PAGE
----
HOLTVILLE —On the overcast Saturday afternoon of January 14, live rock music and smoke from grilled meats mingled with hungry guests enjoying the newly revived rib cook-off hosted at Hot Rods and Beer in Holtville. Loud laughter and dancing paired well with cold beers and barbecued ribs, creating an atmosphere that celebrated community at its best.
The booths that lined the patio marked each competitors’ workspace, some representing businesses and others run by independent families. Those in matching t-shirts went on to showcase teamwork and sportsmanship at this backyard barbecue-turned-tournament.
At one booth, a man in a baseball cap wearing a shirt that read “show me your piggies” tended to a couple of racks of ribs blackening over the flames of his grill. “That’s our chef, Simon Canales,” said one team member representing LM Professional Tax Services. Fernando, a spokesperson for the team, was frank in discussing their goals for the competition. “Honestly, we don’t really even like to cook,” he said with a smile. “Our thing is just being here and helping the kids.” He explained that throughout the event, members of the Holtville baseball team helped competitors clean up and throw trash in return. Fernando and his wife have a son who grew up playing baseball, so for them, the connection to the kids was personal.
Next door, Andy Lopez and his team from Fired Up BBQ out of Imperial showed off their skill and years of experience. Though first-timers at the rib cook-off, the team has had a lot of success competing in the tri-tip cook-off for over 5 years. Despite past wins, Lopez seemed uncertain that the rib-cook off would turn out in their favor. In trying to gauge the opinion of the professional judges officiating the event, he explained that his team thought they knew what they were doing, but that didn't make victory certain. “We think we know what we’re doing, but it doesn’t mean we’re going to win,” said Lopez. He clarified that his team and family weren't in it for the money. “It’s fun and that’s why we do it," said Lopez.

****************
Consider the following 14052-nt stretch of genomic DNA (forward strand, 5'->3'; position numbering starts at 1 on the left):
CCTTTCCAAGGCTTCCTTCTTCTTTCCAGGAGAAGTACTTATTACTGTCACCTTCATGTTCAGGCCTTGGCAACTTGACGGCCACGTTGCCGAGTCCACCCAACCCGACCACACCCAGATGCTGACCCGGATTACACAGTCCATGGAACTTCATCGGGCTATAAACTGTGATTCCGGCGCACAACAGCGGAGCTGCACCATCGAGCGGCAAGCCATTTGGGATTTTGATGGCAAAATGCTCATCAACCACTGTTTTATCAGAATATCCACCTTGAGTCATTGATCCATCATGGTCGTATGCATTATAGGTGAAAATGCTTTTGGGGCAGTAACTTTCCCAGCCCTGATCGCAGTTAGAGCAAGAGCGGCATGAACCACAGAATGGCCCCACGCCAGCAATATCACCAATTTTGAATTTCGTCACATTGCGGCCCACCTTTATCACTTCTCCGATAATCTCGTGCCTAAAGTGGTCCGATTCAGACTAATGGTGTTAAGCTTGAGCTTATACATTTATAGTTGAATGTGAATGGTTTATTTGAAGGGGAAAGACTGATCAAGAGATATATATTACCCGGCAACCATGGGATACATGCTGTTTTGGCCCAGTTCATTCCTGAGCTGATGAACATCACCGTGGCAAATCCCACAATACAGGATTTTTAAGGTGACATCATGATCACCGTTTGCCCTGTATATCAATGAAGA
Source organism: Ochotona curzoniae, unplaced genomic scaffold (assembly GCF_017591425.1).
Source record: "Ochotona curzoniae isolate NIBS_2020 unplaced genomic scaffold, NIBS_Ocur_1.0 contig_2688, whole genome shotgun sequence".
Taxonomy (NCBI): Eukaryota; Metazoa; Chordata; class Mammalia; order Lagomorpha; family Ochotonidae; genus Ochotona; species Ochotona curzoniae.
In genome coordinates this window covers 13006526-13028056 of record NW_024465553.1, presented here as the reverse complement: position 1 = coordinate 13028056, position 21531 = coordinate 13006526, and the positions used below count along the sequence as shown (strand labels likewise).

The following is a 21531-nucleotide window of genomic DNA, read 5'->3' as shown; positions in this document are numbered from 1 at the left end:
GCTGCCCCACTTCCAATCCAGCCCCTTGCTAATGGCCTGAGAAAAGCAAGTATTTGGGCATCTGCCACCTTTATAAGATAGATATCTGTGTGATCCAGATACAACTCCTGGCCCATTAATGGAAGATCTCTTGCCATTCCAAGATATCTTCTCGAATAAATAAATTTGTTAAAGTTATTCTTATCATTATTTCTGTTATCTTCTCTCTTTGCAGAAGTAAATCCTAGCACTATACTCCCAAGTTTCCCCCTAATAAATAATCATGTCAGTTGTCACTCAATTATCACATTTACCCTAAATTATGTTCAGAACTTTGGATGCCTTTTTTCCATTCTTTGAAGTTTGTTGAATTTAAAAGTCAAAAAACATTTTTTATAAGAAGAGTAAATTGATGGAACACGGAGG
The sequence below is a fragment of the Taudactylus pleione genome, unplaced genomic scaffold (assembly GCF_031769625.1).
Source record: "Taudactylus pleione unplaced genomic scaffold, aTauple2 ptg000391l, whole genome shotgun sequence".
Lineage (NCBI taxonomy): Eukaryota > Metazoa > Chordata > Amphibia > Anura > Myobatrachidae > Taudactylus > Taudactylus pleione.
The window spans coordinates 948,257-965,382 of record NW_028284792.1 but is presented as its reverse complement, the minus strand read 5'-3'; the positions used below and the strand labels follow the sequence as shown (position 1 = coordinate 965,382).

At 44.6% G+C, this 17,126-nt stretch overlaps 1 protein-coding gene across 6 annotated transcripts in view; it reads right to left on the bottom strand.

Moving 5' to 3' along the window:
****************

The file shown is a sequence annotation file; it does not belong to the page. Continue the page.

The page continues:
Near the stage, band members traded instruments and reset gear between sets. One local band, The Valentine, shared that they were especially grateful to have the opportunity to play for guests that day. The young four-piece rock band, consisting of twin guitarists and vocalists Evelyn and Emily Gomez, alongside bassist Jorge Navarro and drummer Christian Lopez, have been a Calexico based band for some time now. “We’ve played music since we were small and we’ve always dreamed of being in a band,” said the twins. Now, it seemed, their dream had become a reality.
Thanks in part to John Prock, owner of Hot Rods and Beer, these young musicians have access to a venue that wholeheartedly believes in their potential and actively supports their future. “I want them to know that if they stay with it, there’s a future in anything that they do,” said Prock. All of the musical acts are paid, according to Prock.
Prock went as far as to lend instruments to musicians who may not have their own. For him, his commitment to community goes beyond just this event and he explained that the freedom to choose is a hallmark of what he does.
While 100% of the profits benefit the Holtville baseball team, he ensures that the teams donating their time and resources do not lose any money doing so. The event is set up so that each competitor gets the majority of their money back from ticket sales, and then can decide on their own accord what to do with the funds after covering their costs. “If they need the extra money to feed their families, feed your family,” said Prock. “This is of the people, by the people, for the people.”
This year’s winner will go on to represent the community of Holtville in Yuma’s rib-cook off event soon to follow.